In order to make clear, conscious decisions about our behaviors, activities and relationships in every moment, you must first have the feeling of calmness, alertness and clarity. This means you do not necessarily need or want anything. It means that you are aware of where you are headed, but you are also okay with where you stand now. It’s the difference between having preferences and must-haves.
When you tell yourself you must have something in order to feel fulfilled or happy, you will experience much suffering. You’ll never be happy until you get that goodie, but even when you get it, the excitement only lasts for so long before you realize you want something different now and the cycle starts again. Preferences on the other hand do not need to be realized right now. You can prefer one thing to another thing, but it’s okay if you don’t have it your way in this moment, it’s just a preference.
Do you see the difference?
In one example you are solely focused on the problem and acquiring something that you lack, in the other example, you are starting from a place of wholeness and relative neutrality and are okay with what is real now, even though you have big ideas for the future.
It seems like the secret to everlasting happiness is to finally get all the things you want for yourself (material, mental, or even spiritual goodies), but allowing yourself to be content and at ease without all of these things, in any moment, is the real path to ongoing fulfillment and peace of mind. Allowing yourself to be happy in any moment, in any situation, is the key.
It’s important to have a sense of calmness and wholeness in the present moment in order to look at yourself objectively and make good, helpful, decisions for yourself that lead you in the direction you want to go. So it’s important to have a balance of self-reflection, but also a love of Who You Are Now.
One way to stay neutral during self-reflection is to be curious about yourself and your hang-ups instead of judgmental about your current state. Why do you do things a certain way? Why do you think this instead of that? Why do you keep feeling like you aren’t whole? Who isn’t whole? Who isn’t satisfied, you or your mind? When you can be genuinely curious to find out more about your inner workings, to find out more about what it means to be you, it will be easier to grow naturally into the highest, most true version of yourself.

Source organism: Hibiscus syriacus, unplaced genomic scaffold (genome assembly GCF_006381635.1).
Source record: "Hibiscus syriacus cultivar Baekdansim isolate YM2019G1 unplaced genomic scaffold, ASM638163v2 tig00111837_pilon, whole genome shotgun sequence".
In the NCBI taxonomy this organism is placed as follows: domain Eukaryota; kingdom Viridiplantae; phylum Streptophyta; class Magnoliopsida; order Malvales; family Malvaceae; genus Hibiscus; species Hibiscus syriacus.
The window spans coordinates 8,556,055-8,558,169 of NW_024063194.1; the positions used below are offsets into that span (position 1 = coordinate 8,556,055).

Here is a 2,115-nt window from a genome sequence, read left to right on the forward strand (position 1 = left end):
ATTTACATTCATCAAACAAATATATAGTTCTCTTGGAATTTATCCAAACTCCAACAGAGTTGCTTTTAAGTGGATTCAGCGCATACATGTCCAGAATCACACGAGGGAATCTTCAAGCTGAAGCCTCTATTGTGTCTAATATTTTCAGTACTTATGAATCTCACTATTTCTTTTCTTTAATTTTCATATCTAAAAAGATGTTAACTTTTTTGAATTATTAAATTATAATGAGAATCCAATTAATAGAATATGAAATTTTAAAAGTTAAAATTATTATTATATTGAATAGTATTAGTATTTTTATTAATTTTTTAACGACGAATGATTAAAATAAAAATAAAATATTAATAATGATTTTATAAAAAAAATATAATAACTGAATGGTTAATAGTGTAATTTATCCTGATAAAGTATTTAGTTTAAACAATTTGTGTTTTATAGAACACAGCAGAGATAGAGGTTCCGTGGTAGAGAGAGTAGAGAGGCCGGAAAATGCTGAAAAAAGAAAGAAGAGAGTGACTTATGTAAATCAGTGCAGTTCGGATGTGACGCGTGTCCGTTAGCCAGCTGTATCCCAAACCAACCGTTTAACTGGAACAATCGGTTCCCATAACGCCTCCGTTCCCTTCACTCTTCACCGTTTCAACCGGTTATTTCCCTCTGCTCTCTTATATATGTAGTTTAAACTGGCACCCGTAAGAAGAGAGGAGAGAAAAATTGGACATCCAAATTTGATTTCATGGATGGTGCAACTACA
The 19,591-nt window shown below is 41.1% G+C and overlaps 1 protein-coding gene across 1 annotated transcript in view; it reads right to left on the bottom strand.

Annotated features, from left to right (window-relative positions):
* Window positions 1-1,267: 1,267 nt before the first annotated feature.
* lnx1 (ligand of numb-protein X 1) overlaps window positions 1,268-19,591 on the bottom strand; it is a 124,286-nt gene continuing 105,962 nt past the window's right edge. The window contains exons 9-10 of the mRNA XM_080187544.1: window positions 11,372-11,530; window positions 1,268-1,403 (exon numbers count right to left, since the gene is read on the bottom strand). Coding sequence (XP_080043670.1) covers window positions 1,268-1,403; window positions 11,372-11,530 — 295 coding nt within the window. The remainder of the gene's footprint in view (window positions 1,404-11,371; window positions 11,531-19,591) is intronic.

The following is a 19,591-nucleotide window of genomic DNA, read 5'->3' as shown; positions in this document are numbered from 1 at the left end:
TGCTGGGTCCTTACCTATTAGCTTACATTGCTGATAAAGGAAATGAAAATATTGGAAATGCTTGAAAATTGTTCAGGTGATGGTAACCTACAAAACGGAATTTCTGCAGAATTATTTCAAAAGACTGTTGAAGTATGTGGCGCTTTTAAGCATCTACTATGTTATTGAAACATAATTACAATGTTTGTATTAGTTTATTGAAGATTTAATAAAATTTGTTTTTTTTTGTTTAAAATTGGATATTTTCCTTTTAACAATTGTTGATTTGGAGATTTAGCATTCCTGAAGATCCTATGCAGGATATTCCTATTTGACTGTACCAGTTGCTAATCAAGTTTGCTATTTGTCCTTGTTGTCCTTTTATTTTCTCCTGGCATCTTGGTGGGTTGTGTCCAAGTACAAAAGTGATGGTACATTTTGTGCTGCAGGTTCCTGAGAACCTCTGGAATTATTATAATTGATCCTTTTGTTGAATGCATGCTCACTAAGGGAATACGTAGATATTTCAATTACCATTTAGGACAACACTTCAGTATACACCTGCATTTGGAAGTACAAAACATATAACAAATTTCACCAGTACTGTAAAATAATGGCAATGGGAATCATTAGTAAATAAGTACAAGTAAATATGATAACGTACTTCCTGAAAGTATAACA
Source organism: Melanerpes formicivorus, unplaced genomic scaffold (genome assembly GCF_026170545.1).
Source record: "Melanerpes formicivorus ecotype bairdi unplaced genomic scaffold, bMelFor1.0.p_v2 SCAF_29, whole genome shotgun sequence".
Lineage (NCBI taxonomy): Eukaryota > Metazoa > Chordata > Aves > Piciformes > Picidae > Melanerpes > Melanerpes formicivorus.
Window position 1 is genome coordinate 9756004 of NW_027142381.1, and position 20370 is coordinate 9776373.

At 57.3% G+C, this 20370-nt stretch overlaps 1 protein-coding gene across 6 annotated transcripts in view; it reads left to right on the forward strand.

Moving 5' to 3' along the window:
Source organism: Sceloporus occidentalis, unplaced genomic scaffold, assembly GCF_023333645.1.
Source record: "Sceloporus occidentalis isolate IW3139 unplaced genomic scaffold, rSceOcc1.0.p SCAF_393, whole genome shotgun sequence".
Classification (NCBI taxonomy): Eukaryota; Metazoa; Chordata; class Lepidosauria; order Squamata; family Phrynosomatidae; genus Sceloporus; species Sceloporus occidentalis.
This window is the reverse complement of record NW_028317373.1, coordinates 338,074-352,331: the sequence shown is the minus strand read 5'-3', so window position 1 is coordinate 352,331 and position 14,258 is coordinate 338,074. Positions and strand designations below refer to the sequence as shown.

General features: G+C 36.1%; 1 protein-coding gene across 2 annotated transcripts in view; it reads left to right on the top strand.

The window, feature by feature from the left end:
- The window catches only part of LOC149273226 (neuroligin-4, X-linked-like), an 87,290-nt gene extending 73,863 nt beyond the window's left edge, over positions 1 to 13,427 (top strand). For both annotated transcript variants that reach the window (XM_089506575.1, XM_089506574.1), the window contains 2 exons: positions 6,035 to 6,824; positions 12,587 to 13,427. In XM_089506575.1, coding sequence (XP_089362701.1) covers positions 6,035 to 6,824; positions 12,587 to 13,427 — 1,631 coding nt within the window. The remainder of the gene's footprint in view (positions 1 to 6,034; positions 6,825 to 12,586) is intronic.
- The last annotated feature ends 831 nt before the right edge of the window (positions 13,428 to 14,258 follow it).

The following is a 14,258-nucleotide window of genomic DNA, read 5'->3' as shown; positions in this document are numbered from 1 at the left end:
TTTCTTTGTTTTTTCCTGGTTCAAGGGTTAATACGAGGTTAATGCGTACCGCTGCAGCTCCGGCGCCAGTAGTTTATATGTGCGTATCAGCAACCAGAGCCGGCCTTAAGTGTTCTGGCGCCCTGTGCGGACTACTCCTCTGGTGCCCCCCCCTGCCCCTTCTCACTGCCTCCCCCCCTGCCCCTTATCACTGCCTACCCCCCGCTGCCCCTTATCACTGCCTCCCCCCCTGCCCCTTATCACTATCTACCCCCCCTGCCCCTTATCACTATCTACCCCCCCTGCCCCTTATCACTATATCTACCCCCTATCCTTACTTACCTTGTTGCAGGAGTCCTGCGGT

You may also observe yourself instead of reacting to yourself in the present moment. Watch yourself from a neutral place instead of beating yourself up and reacting harshly to your hang-ups and problems. This tends to create a loop of finding fault, reacting, identifying with the fault and reaction, more reacting, more fault and so on.
The true power lies in understanding what direction you are headed, but being able to enjoy all the individual steps along the way.
Self-reflection without judgement is one of the most important abilities for a human being to practice and improve on. It allows us to see inside of ourselves and decide what parts we want to keep going forward, and what we would rather leave behind that no longer serves us. It helps us to understand ourselves more deeply and fully, which can give us insights into understanding others on deeper levels. It helps us to reach higher states of awareness and to get to know ourselves better from a genuine, curious perspective.
When practiced without judgement, self-reflection is the key to personal growth and understanding.